OPONG: I think we're all pros now at knowing some ways to master feeling like an impostor. But what I still need to know - is there a cure? So I asked Dr. Imes.
IMES: Do you ever get over it? Are you ever cured? No. But it does get better.
OPONG: OK, not exactly the answer I was hoping to hear, but it's not all bad news. Dr. Imes says the impostor phenomenon will start to wane as you get older.
IMES: When I was younger, I had to achieve, achieve, achieve. I have three master's degrees and a doctorate. That is ridiculous.
IMES: Oh, my goodness. But I'm 76 years old, and I still love being a psychologist and a therapist. And I think that - you know, I say that, well, OK, I know how to do this, so I have to do it or I should do it. No. I don't have those shoulds the way I used to.
OPONG: And Catherine sees this, too.
SAINT LOUIS: I would actually say that now that I am 46, I want to dial back on my perfectionism. I don't think it did me any favors. I think I went a little too far. Seriously, cut yourself some slack.
OPONG: So to recap, much to my chagrin, there is no magic cure for the impostor phenomenon. But good news - there are many tools to help manage it when it starts to rear its ugly head.
Takeaway No. 1 - be aware of how you're feeling.
IMES: Awareness is a key factor in helping yourself with the impostor phenomenon.
OPONG: There are going to be good days and bad days, and your worth is not tied to the lies in your head.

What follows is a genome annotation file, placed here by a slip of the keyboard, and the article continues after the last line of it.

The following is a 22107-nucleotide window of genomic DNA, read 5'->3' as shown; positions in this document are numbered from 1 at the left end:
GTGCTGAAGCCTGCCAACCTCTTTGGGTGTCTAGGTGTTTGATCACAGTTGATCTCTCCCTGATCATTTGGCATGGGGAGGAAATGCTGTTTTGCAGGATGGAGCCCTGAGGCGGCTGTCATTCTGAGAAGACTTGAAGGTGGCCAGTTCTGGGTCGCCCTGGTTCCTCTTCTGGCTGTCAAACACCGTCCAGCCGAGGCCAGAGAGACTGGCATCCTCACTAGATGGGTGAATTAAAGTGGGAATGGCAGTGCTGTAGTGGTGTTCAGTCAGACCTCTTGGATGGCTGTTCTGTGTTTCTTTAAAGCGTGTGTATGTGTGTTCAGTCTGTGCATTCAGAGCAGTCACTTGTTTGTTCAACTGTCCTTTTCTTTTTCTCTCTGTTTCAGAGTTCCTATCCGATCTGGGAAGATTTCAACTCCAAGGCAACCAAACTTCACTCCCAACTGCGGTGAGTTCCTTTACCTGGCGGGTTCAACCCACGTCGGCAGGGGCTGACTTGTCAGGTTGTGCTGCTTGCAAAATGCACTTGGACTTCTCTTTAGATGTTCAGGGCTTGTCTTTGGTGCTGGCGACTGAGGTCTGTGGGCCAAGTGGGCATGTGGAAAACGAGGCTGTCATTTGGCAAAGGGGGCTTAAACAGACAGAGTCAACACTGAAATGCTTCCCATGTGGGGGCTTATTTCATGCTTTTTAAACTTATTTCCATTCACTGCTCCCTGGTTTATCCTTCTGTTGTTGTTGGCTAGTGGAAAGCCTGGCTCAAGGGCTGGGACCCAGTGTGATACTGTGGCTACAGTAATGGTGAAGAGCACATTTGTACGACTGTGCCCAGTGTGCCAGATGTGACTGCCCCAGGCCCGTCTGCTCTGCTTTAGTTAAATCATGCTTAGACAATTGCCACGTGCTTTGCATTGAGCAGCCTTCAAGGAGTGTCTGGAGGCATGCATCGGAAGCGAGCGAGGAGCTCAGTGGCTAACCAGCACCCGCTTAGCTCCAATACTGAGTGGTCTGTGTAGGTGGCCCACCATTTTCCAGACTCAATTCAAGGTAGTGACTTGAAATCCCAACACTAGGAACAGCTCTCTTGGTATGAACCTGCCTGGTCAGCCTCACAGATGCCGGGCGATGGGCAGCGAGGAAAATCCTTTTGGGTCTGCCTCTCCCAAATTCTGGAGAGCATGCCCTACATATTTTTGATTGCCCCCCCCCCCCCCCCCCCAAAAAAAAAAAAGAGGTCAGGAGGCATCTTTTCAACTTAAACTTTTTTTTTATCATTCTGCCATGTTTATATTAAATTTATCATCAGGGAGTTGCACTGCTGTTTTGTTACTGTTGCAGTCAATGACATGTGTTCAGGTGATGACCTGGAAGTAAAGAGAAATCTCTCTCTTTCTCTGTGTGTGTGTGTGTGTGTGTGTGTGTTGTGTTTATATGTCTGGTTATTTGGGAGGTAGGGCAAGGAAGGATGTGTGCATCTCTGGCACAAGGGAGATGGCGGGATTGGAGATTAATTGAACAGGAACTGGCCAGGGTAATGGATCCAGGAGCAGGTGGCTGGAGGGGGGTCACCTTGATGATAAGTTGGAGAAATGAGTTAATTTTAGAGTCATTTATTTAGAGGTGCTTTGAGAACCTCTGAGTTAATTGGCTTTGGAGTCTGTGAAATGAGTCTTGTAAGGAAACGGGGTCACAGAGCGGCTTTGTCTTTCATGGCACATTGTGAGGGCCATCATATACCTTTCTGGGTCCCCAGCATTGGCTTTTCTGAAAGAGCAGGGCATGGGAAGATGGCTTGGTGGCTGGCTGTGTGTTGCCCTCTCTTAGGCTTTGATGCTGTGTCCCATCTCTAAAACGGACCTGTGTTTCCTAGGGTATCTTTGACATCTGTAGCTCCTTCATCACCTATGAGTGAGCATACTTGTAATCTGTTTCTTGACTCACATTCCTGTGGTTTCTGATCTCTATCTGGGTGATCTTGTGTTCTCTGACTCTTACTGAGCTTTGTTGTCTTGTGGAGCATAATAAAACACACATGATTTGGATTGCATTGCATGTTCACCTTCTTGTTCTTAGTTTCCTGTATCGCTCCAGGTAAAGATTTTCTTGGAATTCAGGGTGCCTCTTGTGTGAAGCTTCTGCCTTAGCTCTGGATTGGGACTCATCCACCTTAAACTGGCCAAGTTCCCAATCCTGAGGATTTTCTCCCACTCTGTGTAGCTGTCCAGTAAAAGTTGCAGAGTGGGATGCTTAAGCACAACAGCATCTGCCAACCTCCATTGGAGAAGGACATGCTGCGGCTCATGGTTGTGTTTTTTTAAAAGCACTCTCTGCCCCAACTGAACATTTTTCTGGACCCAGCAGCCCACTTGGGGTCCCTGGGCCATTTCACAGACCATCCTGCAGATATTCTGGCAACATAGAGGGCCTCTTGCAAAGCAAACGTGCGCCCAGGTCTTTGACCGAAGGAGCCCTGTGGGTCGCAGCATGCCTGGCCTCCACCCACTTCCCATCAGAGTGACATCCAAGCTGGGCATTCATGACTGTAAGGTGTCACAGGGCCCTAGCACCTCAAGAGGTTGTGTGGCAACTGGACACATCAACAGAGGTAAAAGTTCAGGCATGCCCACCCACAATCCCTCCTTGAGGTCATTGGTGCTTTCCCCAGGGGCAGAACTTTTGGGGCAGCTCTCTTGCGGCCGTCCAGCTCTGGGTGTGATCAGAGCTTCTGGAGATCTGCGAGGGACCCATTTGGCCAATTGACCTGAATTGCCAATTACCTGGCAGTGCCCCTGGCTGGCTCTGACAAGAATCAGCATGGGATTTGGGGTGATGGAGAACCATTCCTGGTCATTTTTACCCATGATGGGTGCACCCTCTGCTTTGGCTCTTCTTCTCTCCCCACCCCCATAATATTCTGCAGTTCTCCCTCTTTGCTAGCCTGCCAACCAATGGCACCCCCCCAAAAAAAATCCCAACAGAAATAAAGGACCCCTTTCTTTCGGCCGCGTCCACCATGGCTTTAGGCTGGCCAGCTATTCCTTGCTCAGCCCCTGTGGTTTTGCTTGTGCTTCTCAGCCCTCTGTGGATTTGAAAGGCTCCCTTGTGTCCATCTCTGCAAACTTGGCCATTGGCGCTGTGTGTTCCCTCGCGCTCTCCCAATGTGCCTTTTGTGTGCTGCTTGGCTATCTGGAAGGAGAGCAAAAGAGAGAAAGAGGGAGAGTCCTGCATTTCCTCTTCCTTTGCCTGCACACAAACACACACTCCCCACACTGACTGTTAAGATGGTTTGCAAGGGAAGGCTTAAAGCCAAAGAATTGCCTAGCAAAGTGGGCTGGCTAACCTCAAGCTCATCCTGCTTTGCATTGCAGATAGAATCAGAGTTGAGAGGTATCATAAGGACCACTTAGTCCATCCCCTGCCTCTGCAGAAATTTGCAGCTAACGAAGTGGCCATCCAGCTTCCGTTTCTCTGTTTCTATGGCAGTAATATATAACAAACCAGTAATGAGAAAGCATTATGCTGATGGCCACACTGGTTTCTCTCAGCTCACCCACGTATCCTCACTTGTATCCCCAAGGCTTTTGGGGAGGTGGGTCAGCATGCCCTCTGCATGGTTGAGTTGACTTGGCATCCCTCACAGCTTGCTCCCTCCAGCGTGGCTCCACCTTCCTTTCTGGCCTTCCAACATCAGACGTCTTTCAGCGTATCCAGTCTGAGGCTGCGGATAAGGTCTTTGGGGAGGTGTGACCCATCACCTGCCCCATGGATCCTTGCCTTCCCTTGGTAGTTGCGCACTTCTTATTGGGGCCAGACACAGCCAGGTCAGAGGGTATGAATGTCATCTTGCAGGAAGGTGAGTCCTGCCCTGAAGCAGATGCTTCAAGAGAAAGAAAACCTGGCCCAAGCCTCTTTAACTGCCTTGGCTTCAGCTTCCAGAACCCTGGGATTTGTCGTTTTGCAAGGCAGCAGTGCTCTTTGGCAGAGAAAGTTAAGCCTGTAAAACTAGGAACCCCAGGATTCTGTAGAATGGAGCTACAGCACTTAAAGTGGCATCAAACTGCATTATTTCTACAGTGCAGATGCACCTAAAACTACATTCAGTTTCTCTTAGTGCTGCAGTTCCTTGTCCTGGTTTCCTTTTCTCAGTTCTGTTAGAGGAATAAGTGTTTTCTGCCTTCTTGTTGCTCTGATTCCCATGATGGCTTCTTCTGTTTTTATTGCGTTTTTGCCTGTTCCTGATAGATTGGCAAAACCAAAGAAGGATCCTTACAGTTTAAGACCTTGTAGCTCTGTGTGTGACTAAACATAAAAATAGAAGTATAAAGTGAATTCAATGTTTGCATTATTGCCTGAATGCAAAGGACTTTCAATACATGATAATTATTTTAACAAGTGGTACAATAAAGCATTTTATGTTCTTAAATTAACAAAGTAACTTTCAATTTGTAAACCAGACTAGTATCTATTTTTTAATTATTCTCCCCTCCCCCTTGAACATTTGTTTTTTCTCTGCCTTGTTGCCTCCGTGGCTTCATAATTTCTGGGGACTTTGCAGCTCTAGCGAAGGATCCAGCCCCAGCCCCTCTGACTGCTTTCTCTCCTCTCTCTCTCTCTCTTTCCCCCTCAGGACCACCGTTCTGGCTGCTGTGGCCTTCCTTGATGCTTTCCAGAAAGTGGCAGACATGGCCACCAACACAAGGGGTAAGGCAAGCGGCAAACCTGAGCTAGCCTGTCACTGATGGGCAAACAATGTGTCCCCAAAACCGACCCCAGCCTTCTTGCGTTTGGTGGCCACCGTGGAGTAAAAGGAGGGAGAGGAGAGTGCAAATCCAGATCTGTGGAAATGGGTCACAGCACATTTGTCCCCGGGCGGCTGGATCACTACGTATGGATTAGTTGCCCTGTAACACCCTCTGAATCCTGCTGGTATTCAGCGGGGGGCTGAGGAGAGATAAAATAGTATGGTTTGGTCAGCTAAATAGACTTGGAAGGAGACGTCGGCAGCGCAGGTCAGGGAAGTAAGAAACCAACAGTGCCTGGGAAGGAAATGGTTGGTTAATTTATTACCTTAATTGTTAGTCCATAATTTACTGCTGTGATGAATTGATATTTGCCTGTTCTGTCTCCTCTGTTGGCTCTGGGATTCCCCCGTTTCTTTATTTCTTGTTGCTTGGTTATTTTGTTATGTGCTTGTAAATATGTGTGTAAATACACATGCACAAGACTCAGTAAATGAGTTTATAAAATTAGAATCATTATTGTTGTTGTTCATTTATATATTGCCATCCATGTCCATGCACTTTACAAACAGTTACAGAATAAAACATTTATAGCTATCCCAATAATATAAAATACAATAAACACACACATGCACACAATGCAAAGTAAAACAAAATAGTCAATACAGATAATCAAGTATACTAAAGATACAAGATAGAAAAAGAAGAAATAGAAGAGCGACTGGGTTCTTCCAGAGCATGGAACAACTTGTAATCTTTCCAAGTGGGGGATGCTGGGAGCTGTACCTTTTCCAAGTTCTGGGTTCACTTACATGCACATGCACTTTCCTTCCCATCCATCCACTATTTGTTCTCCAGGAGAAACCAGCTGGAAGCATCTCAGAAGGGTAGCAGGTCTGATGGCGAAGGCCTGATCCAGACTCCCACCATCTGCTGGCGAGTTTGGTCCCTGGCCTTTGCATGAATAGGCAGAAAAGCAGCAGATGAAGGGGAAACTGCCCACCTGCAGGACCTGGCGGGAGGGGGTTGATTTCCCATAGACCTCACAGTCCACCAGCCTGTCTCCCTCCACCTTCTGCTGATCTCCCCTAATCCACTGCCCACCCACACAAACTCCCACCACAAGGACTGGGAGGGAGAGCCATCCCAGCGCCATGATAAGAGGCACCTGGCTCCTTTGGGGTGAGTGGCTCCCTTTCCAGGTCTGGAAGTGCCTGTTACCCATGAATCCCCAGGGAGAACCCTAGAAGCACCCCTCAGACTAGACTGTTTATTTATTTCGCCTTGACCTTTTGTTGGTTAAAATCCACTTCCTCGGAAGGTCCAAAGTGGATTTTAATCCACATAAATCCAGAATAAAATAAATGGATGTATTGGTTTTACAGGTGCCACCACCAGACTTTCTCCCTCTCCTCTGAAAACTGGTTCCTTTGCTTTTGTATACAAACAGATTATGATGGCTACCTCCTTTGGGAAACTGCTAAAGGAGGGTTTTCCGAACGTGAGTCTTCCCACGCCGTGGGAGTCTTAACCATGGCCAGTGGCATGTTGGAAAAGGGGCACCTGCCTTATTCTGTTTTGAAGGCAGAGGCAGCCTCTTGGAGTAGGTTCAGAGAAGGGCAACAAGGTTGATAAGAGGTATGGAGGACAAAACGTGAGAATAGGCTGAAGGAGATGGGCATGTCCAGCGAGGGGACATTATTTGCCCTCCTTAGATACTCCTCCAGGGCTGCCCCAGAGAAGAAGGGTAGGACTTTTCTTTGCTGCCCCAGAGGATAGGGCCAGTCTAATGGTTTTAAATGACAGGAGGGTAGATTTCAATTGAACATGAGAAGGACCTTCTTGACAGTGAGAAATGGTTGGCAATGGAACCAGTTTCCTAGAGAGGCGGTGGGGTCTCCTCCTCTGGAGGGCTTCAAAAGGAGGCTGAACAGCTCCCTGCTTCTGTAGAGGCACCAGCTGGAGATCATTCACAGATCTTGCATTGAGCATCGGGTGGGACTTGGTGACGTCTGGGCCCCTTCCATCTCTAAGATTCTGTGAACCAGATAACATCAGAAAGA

Takeaway No. 2 - be kind, give yourself credit and take stock of your true talents.
IMES: Have self-compassion. Be self-soothing.
OPONG: And by making a list, you can get a realistic picture of who you are and your skills and abilities.
Takeaway No. 3 - acknowledge the societal impact that influences this feeling. Accept that people who are in groups where they are the minority can experience an increase in impostor feelings.
Takeaway No. 4 - ask for help.
SALAZAR-NUNEZ: It's incredibly important to connect with community around this.
OPONG: Talking about this feeling with friends or colleagues can help you feel validated and supported and also removes the pressure of feeling like you have to process this all on your own.
Takeaway No. 5 - take a break when the pressure is high and be curious about how you're feeling. Like Dr. Imes says...
IMES: Less judgement, more curiosity.
OPONG: Don't judge yourself. Take some deep breaths. Get a good night's sleep when you can, or take a nap if that helps. If exercise is your thing, you can do that, too - whatever healthy choice you think may help reset your mind.
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OPONG: For more LIFE KIT, check out our other episodes. We have one on how to curb people-pleasing habits - one of my favorites - and one on how to have a great conversation. You can find those at npr.org/lifekit. And if you love LIFE KIT and want more, subscribe to our newsletter at npr.org/lifekitnewsletter. If you've got a good tip - we love getting those - leave us a voicemail at 202-216-9823, or you can email us a voice memo at email@example.com.
This episode was produced by the amazing Sylvie Douglis. Meghan Keane is the managing producer. Beth Donovan is the senior editor. Thank you guys so much for taking a chance on me. Our digital editors are Beck Harlan and Clare Lombardo, and our editorial assistant is Clare Marie Schneider. Some of the music for this episode was composed by Stephan Parry (ph). Special thanks to Dr. Suzanne Imes, Dr. Andrea Salazar-Nunez, Victor Yvellez, Luis Perez (ph), Catherine Saint Louis, Kari O'Neill, Sway Steward (ph), Renee Beauregard Lute, Stephan Parry and everyone who supported me on this episode. I'm Diana Opong. Thanks for listening.